I’m of two minds with this book. I’m glad I read it but it didn’t seem like it was written by someone who won a Pulitzer Prize and many other awards. Awarded four stars on Goodreads.
On one hand, this is a remarkable account of slavery in the U.S. The book follows two slaves from Georgia who run away from their despicable master to find freedom in the North. Their experiences traveling the Underground Railroad, while on the run from slave catchers, is the essence of the story. Along the way, the reader learns about differences in the way black Americans were handled in different states in the South. And how even those whites who felt they held little or no prejudice viewed black people as something less than they were.
There are references to some of the insidious ways whites tried to control black populations, including sterilization programs. And other stories of white heroism where people risked death to hide and protect runaway slaves. And of course there is the expected brutality, rape, and murder that are such a big part of the story of slavery in this country. A rich, dark and powerful story.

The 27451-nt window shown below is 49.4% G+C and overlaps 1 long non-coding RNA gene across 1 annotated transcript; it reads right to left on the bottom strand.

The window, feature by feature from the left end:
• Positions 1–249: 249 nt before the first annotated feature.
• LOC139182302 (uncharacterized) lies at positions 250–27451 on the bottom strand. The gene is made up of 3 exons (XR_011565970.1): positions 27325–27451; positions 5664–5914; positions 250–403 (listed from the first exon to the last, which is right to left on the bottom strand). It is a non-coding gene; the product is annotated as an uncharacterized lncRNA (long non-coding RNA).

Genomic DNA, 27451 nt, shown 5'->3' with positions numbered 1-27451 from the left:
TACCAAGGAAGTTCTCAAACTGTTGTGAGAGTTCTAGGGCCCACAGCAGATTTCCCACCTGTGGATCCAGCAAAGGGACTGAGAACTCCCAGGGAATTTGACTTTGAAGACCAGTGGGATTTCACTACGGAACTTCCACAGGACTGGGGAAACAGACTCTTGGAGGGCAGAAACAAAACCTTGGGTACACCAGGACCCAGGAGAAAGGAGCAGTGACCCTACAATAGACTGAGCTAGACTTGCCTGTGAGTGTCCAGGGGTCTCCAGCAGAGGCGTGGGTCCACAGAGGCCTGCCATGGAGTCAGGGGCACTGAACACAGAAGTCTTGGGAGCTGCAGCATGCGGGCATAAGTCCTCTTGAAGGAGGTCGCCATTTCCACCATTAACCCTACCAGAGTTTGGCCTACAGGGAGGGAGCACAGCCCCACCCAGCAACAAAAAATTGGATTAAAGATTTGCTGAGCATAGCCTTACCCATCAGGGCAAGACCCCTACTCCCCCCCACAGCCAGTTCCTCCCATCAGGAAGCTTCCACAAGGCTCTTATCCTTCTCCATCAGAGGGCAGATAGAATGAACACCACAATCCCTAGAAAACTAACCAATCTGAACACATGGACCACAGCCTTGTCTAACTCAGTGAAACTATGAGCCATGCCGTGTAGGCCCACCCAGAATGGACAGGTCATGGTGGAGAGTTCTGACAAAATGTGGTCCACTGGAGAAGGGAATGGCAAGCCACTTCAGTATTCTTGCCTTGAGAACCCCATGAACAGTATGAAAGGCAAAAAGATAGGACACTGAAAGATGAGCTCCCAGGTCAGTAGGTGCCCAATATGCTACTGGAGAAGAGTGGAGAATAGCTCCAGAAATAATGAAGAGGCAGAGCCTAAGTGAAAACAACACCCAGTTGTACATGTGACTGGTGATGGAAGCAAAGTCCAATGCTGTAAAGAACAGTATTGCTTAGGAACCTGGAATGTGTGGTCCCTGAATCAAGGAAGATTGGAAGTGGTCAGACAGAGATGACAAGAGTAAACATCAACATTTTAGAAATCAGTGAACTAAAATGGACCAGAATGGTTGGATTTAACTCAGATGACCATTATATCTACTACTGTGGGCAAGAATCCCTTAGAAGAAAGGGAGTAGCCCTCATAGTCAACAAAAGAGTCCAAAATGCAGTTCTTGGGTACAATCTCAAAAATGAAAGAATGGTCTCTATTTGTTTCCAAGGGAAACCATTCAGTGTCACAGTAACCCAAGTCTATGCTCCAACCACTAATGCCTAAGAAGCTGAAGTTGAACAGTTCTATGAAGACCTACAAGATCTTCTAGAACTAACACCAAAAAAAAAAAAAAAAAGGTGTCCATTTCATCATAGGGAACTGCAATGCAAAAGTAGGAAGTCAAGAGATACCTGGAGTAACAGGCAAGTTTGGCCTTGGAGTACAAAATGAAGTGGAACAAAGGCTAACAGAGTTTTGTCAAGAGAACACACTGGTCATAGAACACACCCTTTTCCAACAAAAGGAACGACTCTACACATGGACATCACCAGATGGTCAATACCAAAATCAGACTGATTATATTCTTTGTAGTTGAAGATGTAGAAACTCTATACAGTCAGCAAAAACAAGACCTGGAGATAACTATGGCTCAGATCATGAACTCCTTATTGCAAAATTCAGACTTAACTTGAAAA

But I must also say I found the writing of the book flawed. There were passages where I felt the author was suddenly writing a non-fiction account, more like an academic paper, almost lecturing in tone. Yet these passages were supposed to be part of discussions by or thoughts from main characters. To me, it simply did not ring true to the characters. Instead, it felt like 19th century slaves suddenly had the wisdom and perspective of 21st century American hindsight.
There were also places where the flow of the book seemed a little clunky. A few chapters felt like they were in the wrong place. Others seemed like digression. To me, the book simply didn’t hold together well in its basic construction. I still recommend it, though, for its powerful subject matter.
More about the author, Colson Whitehead.
You may be interested in my review of another novel by Whitehead, The Nickel Boys